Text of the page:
1. In this Judgment I refer to the parties as the Claimant and Respondent, as below. This is the Full Hearing of the Claimant's appeal from a Reserved Judgment of the Watford Employment Tribunal (Employment Judge Southam, sitting alone between 8 and 10 February 2017; "the ET"), sent to the parties on 21 March 2017. Representation below was as now. By its Judgment, the ET rejected the Claimant's complaint of unfair dismissal.

The Relevant Background

2. The Respondent is a UK company which is part of a worldwide group based in the USA, Mentor Graphics Corporation. In the UK, the Respondent employs some 113 employees, and worldwide the group has a turnover of more than $1 billion and around 5,000 employees. Its activities are organised on a global basis, according to activity rather than geography. Staff employed in connection with a particular function may thus be found in different parts of the world, with line managers working in different territorial jurisdictions.

3. This case concerned the Respondent's Embedded Systems Division; that refers to the supply of hardware and software components to original equipment manufacturers for installation in their own products.

4. The Claimant began his employment with the Respondent in the UK on 15 February 2013, working as a Director of Sales for Embedded Systems within the Respondent's Europe, Middle East and Asia ("EMEA") region - a senior appointment. The Claimant managed a team of six and part of his remuneration was calculable on the basis of the team's performance against annual sales targets.

5. The Claimant reported to the Respondent's Director of Worldwide Sales Embedded Systems Division, Mr MacGillivray, and heading up the Division was a Mr Perry, Vice President and General Manager for Embedded Software Worldwide. Mr Perry was ultimately responsible for some 500 staff and for the products that the Sales Team was then to sell worldwide and he took a keen interest in their activities.

6. As the ET found, the Claimant was successful in his work. He had, however, no previous direct experience in the automotive sector and that was the market in which the Division as a whole was most successful, with - by February 2015 - some 70% of sales of Embedded Systems being to that sector. More generally, however, sales in the Respondent's Embedded Systems Division worldwide were, for 2013 and 2014, lower than forecast. In response, a new global strategy was adopted, specifically focusing on what was seen as the growing automotive market.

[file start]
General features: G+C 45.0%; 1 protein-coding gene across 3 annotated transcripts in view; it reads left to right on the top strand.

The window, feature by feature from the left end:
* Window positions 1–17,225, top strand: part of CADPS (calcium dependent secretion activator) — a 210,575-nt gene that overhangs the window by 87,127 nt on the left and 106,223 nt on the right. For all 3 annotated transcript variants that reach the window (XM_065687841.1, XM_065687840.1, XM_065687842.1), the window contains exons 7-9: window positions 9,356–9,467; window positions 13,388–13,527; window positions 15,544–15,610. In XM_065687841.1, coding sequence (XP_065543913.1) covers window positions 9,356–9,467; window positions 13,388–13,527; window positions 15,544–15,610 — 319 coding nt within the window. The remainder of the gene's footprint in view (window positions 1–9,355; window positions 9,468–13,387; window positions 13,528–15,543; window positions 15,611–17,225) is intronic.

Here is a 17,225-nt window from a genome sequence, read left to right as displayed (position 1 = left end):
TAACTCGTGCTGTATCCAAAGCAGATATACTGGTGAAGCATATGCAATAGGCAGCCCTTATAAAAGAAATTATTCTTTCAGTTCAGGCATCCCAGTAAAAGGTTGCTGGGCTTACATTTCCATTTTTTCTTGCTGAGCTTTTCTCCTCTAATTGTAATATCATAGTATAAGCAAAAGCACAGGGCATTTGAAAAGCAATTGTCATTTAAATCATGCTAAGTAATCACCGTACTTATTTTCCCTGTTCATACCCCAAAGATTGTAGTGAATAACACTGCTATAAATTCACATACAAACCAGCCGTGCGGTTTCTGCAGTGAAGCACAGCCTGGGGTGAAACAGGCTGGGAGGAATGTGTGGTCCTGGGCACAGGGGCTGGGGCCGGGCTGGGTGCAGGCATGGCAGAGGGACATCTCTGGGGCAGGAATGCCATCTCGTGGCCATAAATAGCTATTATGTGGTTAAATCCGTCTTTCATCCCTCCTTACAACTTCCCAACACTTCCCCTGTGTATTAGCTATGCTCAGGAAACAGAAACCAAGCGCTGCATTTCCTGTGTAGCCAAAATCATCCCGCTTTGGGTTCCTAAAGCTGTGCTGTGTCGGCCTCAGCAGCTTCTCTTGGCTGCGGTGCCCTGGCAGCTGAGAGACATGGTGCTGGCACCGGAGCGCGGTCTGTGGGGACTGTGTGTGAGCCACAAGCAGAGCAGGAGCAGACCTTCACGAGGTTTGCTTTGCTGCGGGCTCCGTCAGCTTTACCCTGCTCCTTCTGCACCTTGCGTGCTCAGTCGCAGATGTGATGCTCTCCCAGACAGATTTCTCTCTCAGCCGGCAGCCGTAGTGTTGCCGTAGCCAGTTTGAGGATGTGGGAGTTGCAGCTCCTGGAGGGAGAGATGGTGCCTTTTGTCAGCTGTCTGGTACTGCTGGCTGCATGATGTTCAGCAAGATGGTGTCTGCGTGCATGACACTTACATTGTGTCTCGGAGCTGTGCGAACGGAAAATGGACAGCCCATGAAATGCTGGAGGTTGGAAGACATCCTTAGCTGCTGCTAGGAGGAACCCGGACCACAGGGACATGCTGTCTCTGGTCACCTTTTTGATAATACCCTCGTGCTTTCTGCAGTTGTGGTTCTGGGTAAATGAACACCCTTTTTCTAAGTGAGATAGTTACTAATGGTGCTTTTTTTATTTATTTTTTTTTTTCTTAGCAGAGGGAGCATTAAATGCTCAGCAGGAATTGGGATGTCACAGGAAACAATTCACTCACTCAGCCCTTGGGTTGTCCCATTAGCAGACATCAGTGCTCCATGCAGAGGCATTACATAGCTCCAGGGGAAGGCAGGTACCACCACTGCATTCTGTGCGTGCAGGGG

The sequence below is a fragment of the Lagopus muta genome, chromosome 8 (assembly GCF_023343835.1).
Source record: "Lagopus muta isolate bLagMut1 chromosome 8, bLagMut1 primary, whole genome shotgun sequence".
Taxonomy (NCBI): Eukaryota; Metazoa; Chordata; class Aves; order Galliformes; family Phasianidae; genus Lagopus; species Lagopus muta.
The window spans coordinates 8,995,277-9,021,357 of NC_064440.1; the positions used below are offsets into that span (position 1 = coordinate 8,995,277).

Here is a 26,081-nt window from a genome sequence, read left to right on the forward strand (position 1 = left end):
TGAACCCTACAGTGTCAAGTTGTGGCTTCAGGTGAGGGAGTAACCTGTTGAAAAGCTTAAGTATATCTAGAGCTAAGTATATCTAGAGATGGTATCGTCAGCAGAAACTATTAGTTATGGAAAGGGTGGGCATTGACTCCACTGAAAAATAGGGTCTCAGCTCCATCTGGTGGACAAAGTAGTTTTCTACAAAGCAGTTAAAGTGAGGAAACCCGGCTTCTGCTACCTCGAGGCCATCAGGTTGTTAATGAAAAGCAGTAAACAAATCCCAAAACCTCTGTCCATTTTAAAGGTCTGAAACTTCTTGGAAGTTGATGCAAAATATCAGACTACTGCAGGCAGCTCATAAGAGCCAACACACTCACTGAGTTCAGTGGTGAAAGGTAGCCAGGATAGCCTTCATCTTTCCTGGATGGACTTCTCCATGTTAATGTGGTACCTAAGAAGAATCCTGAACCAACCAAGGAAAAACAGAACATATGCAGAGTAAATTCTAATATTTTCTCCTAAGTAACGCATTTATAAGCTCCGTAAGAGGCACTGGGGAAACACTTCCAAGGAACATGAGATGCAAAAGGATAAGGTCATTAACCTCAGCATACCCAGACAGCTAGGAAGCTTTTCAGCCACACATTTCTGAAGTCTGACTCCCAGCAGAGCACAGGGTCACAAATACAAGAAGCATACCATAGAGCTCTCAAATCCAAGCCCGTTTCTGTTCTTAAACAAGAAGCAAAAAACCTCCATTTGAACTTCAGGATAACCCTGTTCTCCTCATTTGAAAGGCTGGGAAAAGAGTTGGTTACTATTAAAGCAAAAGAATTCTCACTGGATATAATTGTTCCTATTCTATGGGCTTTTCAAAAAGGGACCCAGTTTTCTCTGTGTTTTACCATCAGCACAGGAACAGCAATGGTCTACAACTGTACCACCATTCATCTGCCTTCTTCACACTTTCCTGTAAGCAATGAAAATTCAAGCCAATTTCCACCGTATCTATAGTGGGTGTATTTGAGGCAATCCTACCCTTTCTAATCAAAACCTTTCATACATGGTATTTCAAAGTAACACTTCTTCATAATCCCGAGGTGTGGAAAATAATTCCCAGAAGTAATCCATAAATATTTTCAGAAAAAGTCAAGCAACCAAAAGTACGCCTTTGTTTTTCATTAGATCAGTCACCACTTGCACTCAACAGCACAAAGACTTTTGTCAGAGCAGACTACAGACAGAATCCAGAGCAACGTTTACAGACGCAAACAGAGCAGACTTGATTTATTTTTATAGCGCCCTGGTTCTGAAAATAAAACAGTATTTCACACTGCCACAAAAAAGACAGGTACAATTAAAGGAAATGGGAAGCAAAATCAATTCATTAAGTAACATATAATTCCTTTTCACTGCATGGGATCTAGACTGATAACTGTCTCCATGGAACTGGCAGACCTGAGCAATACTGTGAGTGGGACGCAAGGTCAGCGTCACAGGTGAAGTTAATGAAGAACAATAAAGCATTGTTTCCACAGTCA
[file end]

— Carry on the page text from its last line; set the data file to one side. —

7. On 1 February 2015, the sales force of the Division was divided into two. This led to two of the Claimant's sales reports being assigned to what was then the new Director of Sales in the Automotive Division, a Mr Arslan, who was based in Stuttgart; with only one of his sales reports being retained by the Claimant, that being a Mr Cardon, who was based in France. As it happened Mr Arslan, who had started on 3 January 2015, proved not to be a success and left on 23 May 2015 and was not replaced.

8. It was a key part of the Claimant's case before the ET that Mr Perry was heavily influential in decision making within the Division, even to the extent of being involved in decisions to dismiss individual employees, for which alternative reasons were then given to justify the ending of their employment. Specifically, early in the Claimant's employment, he had seen one of his technical reports dismissed from the business, purportedly by reason of redundancy but in reality because Mr Perry had felt the employee was insufficiently engaged. In time, the Claimant also had disagreements with Mr Perry and the ET accepted that he had then been excluded from certain meetings and emails. The Claimant also relied on the fact that in 2014 Mr Perry had put pressure on Mr MacGillivray to have Mr Cardon dismissed and the Claimant had worked with Mr MacGillivray to resist that suggestion and Mr Cardon had been retained (the suggestion being that this was something that had annoyed Mr Perry).

9. More generally, the restructuring of the Division's salesforce made a significant difference to the Claimant's responsibilities. Specifically, he was now required to concentrate only on sales to the general sector and would not receive commission from the efforts of those engaged in the automotive sector (now part of an entirely different team). The Claimant emailed Mr MacGillivray about this at the time, expressing his unhappiness about what he saw as an effective demotion and making clear that he was not prepared to become simply an Account Manager, saying he had received advice from an employment lawyer that he would have a very good case if he resigned in such circumstances. In the event, as the ET expressly found, the Claimant was not made an Account Manager and he stayed with the Respondent as a Sales Director, accepting the changes that had been made, which saw the automotive work being assigned to an entirely different team and a consequential reduction in the Account Managers in the Claimant's team.

10. Thereafter, the Claimant continued to work well and in August 2015 the Respondent recruited another member of the General Embedded Systems Sales Team in Europe, a Mr Braun, who was based in Germany but reported into the Claimant.